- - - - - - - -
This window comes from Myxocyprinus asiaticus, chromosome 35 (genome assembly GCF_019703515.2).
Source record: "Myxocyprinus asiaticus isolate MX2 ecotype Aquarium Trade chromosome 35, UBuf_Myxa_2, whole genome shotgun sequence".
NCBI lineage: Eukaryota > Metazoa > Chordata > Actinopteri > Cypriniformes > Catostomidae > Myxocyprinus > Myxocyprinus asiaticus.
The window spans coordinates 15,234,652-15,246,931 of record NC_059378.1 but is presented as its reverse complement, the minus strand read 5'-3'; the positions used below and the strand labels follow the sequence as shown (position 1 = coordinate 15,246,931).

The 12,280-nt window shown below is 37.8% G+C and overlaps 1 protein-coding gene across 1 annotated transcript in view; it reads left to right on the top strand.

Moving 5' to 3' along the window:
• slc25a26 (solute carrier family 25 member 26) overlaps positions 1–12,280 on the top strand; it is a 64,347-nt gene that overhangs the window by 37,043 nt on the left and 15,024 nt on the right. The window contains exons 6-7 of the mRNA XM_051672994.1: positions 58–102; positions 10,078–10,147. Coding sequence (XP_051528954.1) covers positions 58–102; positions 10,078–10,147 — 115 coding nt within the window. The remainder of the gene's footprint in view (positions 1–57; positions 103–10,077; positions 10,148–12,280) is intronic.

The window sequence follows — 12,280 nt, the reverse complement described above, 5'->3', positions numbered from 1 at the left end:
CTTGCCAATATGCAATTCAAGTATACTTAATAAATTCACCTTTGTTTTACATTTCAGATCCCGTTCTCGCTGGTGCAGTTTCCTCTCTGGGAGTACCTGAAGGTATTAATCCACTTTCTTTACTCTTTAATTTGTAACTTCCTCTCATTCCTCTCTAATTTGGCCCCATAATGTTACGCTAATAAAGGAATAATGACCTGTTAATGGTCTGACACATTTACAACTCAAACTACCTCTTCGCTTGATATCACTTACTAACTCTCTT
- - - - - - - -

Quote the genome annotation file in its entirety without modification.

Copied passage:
This window comes from Myxocyprinus asiaticus, chromosome 35 (genome assembly GCF_019703515.2).
Source record: "Myxocyprinus asiaticus isolate MX2 ecotype Aquarium Trade chromosome 35, UBuf_Myxa_2, whole genome shotgun sequence".
NCBI lineage: Eukaryota > Metazoa > Chordata > Actinopteri > Cypriniformes > Catostomidae > Myxocyprinus > Myxocyprinus asiaticus.
The window spans coordinates 15,234,652-15,246,931 of record NC_059378.1 but is presented as its reverse complement, the minus strand read 5'-3'; the positions used below and the strand labels follow the sequence as shown (position 1 = coordinate 15,246,931).

The 12,280-nt window shown below is 37.8% G+C and overlaps 1 protein-coding gene across 1 annotated transcript in view; it reads left to right on the top strand.

Moving 5' to 3' along the window:
• slc25a26 (solute carrier family 25 member 26) overlaps positions 1–12,280 on the top strand; it is a 64,347-nt gene that overhangs the window by 37,043 nt on the left and 15,024 nt on the right. The window contains exons 6-7 of the mRNA XM_051672994.1: positions 58–102; positions 10,078–10,147. Coding sequence (XP_051528954.1) covers positions 58–102; positions 10,078–10,147 — 115 coding nt within the window. The remainder of the gene's footprint in view (positions 1–57; positions 103–10,077; positions 10,148–12,280) is intronic.

The window sequence follows — 12,280 nt, the reverse complement described above, 5'->3', positions numbered from 1 at the left end:
CTTGCCAATATGCAATTCAAGTATACTTAATAAATTCACCTTTGTTTTACATTTCAGATCCCGTTCTCGCTGGTGCAGTTTCCTCTCTGGGAGTACCTGAAGGTATTAATCCACTTTCTTTACTCTTTAATTTGTAACTTCCTCTCATTCCTCTCTAATTTGGCCCCATAATGTTACGCTAATAAAGGAATAATGACCTGTTAATGGTCTGACACATTTACAACTCAAACTACCTCTTCGCTTGATATCACTTACTAACTCTCTT